Nearly 200 years and the Atlantic Ocean separate 19th century Irish Catholic Catherine McAuley from those who now experience her vision of compassionate care at Mercy McAuley Center in Urbana.
Founder of the Sisters of Mercy, Catherine would have approved – and maybe even rolled up her sleeves and pitched in – when McAuley Center staff members collaborated with the Episcopal Church of the Epiphany to produce its free monthly Community Meal April 20.
McAuley volunteers, headed by Director of Mission and Resident Services Tonya West, appeared at the church dining room in late afternoon with enough freshly-baked taco casserole to satisfy a platoon of healthy appetites.
Buttered corn, a plump banana, chocolate chip and/or oatmeal raisin cookies and cold beverages were also prepared and served by the McAuley staff. Second helpings were plentiful and popular.
West, her associates McAuley Admissions Coordinator and licensed social worker Amy Knotts and Director of Plant Operations for Mercy Hospital and McAuley Bob Jenkins, served the plates, kept food hot and accessible and the workspace orderly while chatting with guests and adding to the general conviviality.
Tasty, quantity cooking is a well-honed skill at McAuley. Two shifts of kitchen staff prepare and serve three healthy, appealing meals a day to hospital patients, McAuley residents and those on site receiving therapy or recovering from serious illness or surgery.
McAuley volunteers have participated in the Epiphany free meal program at least a half dozen times, thoughtfully keying the menus to the season or a pending holiday with special attention to entertaining presentations for children.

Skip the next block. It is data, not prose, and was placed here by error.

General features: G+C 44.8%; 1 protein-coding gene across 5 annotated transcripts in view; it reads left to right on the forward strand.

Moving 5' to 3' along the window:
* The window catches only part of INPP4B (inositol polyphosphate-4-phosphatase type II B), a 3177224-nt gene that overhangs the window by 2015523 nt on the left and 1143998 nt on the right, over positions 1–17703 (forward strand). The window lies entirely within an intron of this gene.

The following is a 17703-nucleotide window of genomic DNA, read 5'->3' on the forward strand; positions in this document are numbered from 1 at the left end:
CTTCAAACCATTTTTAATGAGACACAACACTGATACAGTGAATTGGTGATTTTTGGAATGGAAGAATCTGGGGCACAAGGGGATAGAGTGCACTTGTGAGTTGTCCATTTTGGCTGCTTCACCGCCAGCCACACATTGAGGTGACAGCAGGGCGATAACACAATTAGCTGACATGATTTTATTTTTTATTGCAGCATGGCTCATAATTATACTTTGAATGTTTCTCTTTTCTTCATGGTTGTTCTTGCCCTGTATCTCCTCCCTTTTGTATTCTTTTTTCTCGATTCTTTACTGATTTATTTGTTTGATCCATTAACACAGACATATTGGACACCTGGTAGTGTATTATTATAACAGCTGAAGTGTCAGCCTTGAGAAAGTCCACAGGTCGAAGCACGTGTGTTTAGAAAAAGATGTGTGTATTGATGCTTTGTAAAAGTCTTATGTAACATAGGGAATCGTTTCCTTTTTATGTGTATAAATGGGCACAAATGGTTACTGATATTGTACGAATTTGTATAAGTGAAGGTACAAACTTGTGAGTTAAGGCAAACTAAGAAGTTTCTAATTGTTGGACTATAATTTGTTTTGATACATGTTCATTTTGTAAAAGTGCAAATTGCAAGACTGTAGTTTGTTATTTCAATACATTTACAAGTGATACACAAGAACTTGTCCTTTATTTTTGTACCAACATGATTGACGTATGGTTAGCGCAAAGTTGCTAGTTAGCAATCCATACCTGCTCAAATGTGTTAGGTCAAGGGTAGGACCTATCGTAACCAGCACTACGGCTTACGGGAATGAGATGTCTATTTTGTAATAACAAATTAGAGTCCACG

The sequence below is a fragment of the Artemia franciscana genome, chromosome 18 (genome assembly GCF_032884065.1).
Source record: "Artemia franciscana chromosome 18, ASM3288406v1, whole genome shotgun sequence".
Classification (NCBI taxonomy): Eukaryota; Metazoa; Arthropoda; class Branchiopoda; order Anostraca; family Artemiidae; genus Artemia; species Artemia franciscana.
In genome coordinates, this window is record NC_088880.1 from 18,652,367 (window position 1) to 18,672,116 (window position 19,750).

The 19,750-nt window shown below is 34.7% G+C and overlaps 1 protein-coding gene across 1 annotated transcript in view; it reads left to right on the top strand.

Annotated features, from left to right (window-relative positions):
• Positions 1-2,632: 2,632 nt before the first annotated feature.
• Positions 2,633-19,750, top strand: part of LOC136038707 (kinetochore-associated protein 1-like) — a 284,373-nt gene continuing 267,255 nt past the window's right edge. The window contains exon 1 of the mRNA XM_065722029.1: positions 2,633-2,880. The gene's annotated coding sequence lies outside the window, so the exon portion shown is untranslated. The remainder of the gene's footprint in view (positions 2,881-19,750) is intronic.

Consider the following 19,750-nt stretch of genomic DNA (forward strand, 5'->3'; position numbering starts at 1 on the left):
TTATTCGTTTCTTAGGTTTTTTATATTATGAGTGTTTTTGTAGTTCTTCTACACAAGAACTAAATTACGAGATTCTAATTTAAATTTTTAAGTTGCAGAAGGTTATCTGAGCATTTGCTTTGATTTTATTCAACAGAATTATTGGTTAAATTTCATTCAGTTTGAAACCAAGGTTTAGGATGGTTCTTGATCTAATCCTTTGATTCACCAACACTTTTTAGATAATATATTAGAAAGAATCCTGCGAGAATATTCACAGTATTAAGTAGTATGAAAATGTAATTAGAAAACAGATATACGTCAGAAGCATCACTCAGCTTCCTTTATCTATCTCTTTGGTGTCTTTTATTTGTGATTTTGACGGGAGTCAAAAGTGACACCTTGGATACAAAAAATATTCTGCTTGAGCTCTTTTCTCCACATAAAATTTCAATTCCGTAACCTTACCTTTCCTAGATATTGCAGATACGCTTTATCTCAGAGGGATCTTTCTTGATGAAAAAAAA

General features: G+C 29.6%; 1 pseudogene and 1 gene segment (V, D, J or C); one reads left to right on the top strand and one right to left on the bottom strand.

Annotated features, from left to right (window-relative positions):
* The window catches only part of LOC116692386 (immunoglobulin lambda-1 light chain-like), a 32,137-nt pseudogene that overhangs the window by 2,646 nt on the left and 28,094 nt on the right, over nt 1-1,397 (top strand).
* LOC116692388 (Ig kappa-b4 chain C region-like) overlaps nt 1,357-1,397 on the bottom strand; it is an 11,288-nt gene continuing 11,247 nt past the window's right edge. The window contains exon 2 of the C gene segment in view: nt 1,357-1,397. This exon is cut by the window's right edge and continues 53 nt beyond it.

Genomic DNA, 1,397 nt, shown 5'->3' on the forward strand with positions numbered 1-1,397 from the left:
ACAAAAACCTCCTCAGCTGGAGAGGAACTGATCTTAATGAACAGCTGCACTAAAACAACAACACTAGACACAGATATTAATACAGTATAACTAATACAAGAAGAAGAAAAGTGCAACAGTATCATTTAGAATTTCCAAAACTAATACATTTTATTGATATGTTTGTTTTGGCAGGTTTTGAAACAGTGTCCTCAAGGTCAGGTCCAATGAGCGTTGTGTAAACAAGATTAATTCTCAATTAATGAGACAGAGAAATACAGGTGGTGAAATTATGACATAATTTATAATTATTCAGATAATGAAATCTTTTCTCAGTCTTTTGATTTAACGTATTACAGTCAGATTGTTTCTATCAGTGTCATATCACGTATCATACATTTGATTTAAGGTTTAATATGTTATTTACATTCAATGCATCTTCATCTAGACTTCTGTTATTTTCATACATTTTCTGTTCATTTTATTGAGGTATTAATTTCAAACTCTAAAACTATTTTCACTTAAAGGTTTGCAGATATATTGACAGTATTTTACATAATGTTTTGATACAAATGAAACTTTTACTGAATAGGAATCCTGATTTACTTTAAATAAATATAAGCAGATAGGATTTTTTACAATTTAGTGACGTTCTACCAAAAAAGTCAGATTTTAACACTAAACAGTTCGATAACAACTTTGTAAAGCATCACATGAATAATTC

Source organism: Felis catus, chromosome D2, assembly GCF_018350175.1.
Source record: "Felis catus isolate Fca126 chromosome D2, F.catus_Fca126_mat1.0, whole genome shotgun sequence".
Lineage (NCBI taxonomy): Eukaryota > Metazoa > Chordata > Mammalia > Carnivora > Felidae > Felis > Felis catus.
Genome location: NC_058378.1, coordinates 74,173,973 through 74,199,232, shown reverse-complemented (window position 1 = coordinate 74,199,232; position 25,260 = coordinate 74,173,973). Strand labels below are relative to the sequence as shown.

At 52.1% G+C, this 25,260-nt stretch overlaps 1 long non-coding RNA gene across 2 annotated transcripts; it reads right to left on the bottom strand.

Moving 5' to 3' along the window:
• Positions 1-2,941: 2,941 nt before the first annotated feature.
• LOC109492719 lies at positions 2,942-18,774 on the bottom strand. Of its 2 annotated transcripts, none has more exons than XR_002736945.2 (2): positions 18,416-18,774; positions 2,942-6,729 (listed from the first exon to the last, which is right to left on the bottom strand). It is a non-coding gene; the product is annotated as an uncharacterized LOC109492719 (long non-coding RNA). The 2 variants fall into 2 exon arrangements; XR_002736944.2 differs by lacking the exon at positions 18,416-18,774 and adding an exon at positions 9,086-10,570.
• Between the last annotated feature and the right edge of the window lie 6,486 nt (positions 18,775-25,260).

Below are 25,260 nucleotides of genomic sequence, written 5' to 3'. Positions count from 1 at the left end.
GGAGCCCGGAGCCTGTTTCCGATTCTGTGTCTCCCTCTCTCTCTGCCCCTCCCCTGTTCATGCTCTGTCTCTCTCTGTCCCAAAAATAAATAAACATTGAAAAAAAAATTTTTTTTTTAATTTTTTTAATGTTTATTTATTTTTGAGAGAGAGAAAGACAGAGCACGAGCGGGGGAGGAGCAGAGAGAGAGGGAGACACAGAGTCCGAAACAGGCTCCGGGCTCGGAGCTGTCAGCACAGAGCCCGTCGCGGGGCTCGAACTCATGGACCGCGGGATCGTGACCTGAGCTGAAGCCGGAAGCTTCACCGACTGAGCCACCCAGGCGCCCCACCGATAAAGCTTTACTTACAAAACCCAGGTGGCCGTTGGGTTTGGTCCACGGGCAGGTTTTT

Episcopal clergy Rev. Nancy Hardin, who attends Epiphany, serves as Chaplain and a member of the Mission Team for both Mercy Hospital and McAuley Center. She has been a major player in establishing and continuing the Community Meal partnership.
Venerable Mother Catherine Elizabeth McAuley would be grateful that those who bear her name teamed up to extend Epiphany’s outreach and “feed the hungry, give drink to the thirsty, welcome the stranger and comfort the afflicted,” all among the Corporal and Spiritual Works of Mercy to which she committed everything she had.
That was considerable, and completely unexpected. Orphaned at age 10, Catherine McAuley lived until young adulthood with Protestant relatives. When she was 25, she was hired to manage the household of the Callaghans, another more distant relative of her mother.
The Callaghans were Quakers; elderly and childless, but vastly wealthy with a large home in Dublin and an estate in a north Dublin suburb centered around the village of Coolock. The Quaker traditions of her employers notwithstanding, Catherine taught Catholic catechism to the household servants and some of the impoverished village children.
Mrs. Callaghan died in 1819. When her husband passed away four years later, Catherine McAuley found herself an extremely rich woman. Unbeknownst to her, the Callaghans had named her the sole legatee of their estate.
To Catherine her good fortune was a prayer answered. She immediately spent a substantial portion of the inheritance to build a large house in Dublin where she and other Catholic social workers could provide care and education for homeless women and children.
This they did, and, advised by the Archbishop of Dublin, she and two companions became the Sisters of Mercy. The Order has since extended McAuley’s vision of education, shelter and compassionate care, pastoral and social services to hundreds in Ireland, England and the United States.
Mercy McAuley Center in Urbana was opened in 1985 as an adjunct of Mercy Memorial Hospital. Both now operate under the auspices of Community Mercy Health Partners, based in Cincinnati.
Epiphany supervisor for the April meal was Vestry member Paddy Barr, with assistance from volunteer Sharon Applegate and general oversight by Junior Warden Ed Hardin. The next free meal at Epiphany, 230 Scioto St., is set for 5-7 p.m. Wednesday, May 18.
The Mechanicsburg Episcopal Church of Our Saviour, the other parish in the Northern Miami Valley Episcopal Cluster, also offers a free meal at 6 p.m. the last Wednesday of each month at the church, 56 S. Main St., Mechanicsburg.